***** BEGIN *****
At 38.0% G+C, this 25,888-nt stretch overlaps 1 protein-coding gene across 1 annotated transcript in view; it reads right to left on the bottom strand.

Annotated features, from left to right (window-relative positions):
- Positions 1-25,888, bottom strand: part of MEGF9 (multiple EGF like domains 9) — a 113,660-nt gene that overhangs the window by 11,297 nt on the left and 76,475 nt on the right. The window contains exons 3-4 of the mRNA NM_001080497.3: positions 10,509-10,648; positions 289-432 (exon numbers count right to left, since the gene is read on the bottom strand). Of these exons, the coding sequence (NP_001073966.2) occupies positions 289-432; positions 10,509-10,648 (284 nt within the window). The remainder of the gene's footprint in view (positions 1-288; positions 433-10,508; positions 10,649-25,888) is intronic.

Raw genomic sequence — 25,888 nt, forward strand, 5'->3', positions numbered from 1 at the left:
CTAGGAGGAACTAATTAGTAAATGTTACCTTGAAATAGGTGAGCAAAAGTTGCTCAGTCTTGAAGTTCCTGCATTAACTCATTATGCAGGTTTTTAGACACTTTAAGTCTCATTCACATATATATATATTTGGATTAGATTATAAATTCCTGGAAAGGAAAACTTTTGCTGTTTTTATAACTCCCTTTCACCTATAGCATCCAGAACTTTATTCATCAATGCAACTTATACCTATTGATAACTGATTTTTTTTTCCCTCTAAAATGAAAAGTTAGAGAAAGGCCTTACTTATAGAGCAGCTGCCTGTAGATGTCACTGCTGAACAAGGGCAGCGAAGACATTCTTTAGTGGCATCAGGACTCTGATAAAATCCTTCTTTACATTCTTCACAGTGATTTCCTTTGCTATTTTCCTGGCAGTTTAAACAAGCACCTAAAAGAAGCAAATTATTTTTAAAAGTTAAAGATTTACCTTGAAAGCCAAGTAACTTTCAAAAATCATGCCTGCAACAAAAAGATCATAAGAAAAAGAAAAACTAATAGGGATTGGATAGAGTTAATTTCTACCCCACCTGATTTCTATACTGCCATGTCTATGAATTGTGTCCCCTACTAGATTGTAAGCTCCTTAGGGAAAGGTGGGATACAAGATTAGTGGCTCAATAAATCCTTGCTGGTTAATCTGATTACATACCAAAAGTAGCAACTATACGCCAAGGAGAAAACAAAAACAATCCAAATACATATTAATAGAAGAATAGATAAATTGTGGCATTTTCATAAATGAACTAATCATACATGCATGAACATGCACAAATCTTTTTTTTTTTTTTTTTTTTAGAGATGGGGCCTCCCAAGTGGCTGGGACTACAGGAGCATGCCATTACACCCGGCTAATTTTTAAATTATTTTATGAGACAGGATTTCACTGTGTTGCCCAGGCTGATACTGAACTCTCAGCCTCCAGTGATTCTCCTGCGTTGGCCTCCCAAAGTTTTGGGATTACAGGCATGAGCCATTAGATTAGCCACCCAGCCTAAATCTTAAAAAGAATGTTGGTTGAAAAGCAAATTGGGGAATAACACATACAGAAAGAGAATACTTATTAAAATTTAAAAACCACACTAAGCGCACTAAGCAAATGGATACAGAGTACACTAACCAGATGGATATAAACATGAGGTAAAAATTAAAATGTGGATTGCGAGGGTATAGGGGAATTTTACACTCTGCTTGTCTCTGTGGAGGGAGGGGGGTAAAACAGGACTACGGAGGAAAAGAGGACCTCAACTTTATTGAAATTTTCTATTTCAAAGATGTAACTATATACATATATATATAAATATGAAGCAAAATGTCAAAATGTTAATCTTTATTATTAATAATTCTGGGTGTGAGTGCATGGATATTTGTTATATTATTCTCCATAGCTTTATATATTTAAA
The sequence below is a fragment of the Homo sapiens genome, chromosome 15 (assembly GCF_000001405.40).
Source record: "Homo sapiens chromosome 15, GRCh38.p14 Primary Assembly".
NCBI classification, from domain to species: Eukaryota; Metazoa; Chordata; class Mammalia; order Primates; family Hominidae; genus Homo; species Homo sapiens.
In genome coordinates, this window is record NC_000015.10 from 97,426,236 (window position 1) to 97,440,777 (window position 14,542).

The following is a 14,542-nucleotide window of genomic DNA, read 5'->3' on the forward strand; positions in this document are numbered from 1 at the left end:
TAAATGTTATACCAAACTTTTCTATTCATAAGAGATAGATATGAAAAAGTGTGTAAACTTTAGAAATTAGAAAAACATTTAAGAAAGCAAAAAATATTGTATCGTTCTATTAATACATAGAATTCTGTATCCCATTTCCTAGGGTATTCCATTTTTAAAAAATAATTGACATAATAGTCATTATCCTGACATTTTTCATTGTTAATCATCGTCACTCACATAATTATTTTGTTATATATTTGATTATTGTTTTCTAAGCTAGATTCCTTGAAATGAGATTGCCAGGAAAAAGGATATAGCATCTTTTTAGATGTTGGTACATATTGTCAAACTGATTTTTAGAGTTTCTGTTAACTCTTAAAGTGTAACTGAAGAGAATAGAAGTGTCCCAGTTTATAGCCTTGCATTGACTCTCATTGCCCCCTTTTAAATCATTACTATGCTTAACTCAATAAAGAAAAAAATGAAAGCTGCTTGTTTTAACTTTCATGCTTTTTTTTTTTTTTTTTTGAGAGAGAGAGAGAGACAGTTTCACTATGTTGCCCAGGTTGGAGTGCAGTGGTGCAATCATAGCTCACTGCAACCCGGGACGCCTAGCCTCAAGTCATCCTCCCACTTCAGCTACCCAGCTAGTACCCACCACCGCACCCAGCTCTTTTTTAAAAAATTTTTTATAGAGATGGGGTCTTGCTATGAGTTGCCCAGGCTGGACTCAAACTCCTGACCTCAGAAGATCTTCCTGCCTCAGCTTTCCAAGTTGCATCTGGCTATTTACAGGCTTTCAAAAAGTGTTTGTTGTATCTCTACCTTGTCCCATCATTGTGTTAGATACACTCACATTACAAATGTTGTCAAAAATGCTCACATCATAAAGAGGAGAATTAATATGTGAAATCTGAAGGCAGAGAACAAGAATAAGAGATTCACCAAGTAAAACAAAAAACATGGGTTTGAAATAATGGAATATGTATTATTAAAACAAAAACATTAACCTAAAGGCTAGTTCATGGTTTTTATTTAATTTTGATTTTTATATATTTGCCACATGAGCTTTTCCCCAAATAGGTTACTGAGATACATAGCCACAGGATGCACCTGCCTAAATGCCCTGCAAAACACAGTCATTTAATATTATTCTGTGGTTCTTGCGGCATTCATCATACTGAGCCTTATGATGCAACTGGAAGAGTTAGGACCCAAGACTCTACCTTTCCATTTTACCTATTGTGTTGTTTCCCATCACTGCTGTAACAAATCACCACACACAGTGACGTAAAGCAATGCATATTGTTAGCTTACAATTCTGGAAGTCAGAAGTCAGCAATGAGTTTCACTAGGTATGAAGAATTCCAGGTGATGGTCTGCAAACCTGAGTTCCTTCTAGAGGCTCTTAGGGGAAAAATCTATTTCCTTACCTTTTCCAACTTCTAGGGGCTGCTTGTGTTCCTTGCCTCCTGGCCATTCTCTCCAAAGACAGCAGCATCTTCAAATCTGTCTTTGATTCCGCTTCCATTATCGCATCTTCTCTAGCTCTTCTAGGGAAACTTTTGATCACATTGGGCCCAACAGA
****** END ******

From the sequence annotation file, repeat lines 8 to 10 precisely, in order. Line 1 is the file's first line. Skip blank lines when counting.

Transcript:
NCBI classification, from domain to species: Eukaryota; Metazoa; Chordata; class Mammalia; order Primates; family Hominidae; genus Homo; species Homo sapiens.
In genome coordinates, this window is record NC_000015.10 from 97,426,236 (window position 1) to 97,440,777 (window position 14,542).

The following is a 14,542-nucleotide window of genomic DNA, read 5'->3' on the forward strand; positions in this document are numbered from 1 at the left end: